Toyota Prius sits in Student Health parking lot on Monday, Nov. 8, 2021. 

On Nov. 1, NC State Police sent out a WolfAlert notifying students that there had been a series of catalytic converter thefts, mostly on Centennial campus. Not only is this an issue on NC State’s campus, but Raleigh Police is also experiencing an increase in similar crimes. 

“I couldn't tell you exactly why Priuses are being targeted, specifically, but what I can tell you is that the metals that are in catalytic converters are very valuable,” said Daniel House, chief of police at NC State’s Police. 

MarketPlace reports that catalytic converters contain metals such as platinum, palladium and rhodium. House went on to describe that the removal of these parts usually happens with an electric saw and people can cut them off very quickly. 

“You know, [it takes] 30 seconds,” House said. “They cut it off and take it and then what they do is try to sell it to a metal recycler, which is a lot of times where people get caught.”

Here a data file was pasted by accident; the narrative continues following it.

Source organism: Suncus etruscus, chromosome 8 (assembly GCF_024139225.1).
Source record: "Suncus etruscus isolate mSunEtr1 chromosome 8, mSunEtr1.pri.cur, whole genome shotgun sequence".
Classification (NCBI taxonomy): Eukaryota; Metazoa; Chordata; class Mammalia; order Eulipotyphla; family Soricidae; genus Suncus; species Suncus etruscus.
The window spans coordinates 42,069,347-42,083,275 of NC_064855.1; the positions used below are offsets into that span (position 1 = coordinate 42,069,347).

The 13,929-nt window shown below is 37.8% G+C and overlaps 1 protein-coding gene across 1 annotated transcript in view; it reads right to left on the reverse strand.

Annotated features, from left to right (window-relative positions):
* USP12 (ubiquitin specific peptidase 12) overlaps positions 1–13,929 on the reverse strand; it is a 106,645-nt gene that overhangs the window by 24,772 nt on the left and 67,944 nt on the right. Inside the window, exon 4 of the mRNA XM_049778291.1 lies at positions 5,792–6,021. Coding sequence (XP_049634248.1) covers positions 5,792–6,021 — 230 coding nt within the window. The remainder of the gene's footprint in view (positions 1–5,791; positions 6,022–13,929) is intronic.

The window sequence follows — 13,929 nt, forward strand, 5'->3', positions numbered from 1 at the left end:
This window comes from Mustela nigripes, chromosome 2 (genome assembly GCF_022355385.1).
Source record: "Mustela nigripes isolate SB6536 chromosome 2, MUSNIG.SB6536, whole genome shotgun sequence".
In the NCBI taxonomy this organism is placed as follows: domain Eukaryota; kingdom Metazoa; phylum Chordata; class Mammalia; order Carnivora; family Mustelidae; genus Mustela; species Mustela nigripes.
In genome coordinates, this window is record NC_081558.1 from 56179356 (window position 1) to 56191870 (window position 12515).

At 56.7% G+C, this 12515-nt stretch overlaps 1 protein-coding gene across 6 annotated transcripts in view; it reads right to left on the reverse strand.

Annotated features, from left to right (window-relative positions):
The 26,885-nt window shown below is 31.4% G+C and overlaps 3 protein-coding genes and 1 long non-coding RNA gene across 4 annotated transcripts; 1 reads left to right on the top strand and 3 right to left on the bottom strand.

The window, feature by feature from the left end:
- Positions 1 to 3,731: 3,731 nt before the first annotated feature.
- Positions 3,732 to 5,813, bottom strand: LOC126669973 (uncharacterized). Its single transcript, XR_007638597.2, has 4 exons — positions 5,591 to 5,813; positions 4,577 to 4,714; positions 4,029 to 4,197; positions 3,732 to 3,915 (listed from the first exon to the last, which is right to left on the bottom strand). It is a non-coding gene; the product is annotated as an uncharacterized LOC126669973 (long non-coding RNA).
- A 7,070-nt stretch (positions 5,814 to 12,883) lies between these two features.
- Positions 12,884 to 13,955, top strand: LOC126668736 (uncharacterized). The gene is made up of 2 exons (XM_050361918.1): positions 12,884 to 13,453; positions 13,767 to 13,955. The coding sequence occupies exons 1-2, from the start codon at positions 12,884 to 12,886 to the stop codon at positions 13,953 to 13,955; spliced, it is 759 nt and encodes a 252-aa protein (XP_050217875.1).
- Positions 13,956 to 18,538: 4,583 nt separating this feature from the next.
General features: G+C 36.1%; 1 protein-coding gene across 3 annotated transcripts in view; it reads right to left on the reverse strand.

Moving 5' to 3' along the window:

House explained that metal recyclers require licenses or permits, which is why most thieves get caught in the process of selling or soon after.  

He also detailed that if a student’s car's catalytic converter was stolen, they would know. 

“Catalytic converters are hooked to your exhaust,” House said. “If you cut the catalytic converter out, your car will be very loud.”

According to House, University Police have recorded about 15 catalytic converter thefts and that they are occurring in NC State’s housing areas.

He recommends all NC State students be increasingly watchful of their vehicles and others’ as well. 

“If you see something, say something,” House said, echoing the Homeland Security slogan. 

Raleigh Police made a YouTube video concerning these thefts which includes detectives answering questions about these crimes. 

“Be vigilant; think before you park your car somewhere,” said Bryce Merold, a Raleigh Police  detective. 

If you feel unsafe or threatened in any situation, contact University Police immediately to report suspicious activities or crimes on campus by calling 911 or 919-515-3000. 

Assistant Opinion Editor

I am a third-year in the Film Studies Program. I have a minor in Spanish and Psychology. I am currently the Assistant Opinion Editor for Technician. I usually write about social issues and campus life, will graduate in 2023.